Types of potato planters for tractors
Potato planters are classified into three different types. Manual, semi-automatic and automatic planters.
Manual potato planters
Manual potato planters are those in which the operator must manually pick up the seed potato by hand from a holding bin and place it into a chute that has access to the soil. The Ferguson Bell Planter is a manual potato planter.
Semi-automatic potato planters are similar to manual planters as they still require a person to be present during the planting operation. The difference is that the potatoes are placed into a mechanically driven wheel, as the wheel turns it delivers the potato to the chute to the soil.
The main purpose of the person who is overseeing their planting station is to make sure the mechanically driven wheel has always got a seed potato in its slot – otherwise, there will be a miss in the row of potatoes.
The third type of planter and the one which is most in use today is the automatic planter. The automatic planter can take the seed potatoes from the holding bin by itself and deposit it down the delivery chute onto the soil without the need for an operator to be present on the planter machine.
Automatic planters reduce the labor to operate a potato planter from 3 people to just 1 – the tractor driver. Because the tractor driver doesn’t need to wait for someone to physically place the potato he can drive much faster than if he was using a manual or semi-automatic planter.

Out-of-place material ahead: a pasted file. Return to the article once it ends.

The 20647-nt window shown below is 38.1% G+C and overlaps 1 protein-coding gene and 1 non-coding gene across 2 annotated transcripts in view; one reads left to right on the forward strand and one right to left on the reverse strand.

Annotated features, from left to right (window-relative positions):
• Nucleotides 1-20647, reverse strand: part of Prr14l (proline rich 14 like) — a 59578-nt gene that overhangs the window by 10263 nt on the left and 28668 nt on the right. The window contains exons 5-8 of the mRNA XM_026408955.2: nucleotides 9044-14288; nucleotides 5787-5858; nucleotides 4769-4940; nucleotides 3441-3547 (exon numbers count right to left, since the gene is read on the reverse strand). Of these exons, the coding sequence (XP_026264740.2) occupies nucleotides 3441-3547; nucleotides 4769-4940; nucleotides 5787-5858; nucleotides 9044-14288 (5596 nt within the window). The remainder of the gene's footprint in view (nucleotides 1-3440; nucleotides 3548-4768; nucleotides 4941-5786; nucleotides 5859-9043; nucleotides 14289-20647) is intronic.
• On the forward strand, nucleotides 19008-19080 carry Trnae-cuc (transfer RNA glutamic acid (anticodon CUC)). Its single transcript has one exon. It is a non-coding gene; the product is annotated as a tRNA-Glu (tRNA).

Belt planters and cup planters
Belt planters work by delivering the seed potato along a series of rubber belts before depositing them in the ground. Belt planters can travel at faster speeds at planting (nearly twice the speed of a cup planter) but this comes at a price. The accuracy of the belt planter is not as good as cup planters. A belt planter can handle more odd-shaped and sized potatoes than a cup planter can.
Cup planters are known to be used at lower speeds than belt planters, and the cups can damage seed potato buds. The upside of the cup planter is that it is more accurate at spacing the seed. Although it seems the belt planter is better, the major downside comes when planting on sloping fields. The belt planter struggles to cope with hills, the hopper delivery chamber overflows going downhill and can run empty going uphill. Seed potatoes can also roll off the belts on side lying ground.
- Belt players can travel at faster speeds than cup planters.
- Belt planters can handle uneven-sized and shaped seed better than cup planters.
- Cup planters are more accurate at placing seed than belt planters.
- Cup planters can work better on sloping fields than belt planters.
Modern agriculture rarely uses any other type of planter than automatic nowadays. The manual and semi-automatic are still useful labor-saving machines for those on homesteads or for those who grow a few potato drills for home use. These lower-output machines are becoming more collector items for vintage displays as their numbers continue to dwindle. If you have one don’t throw it out- it is a piece of history!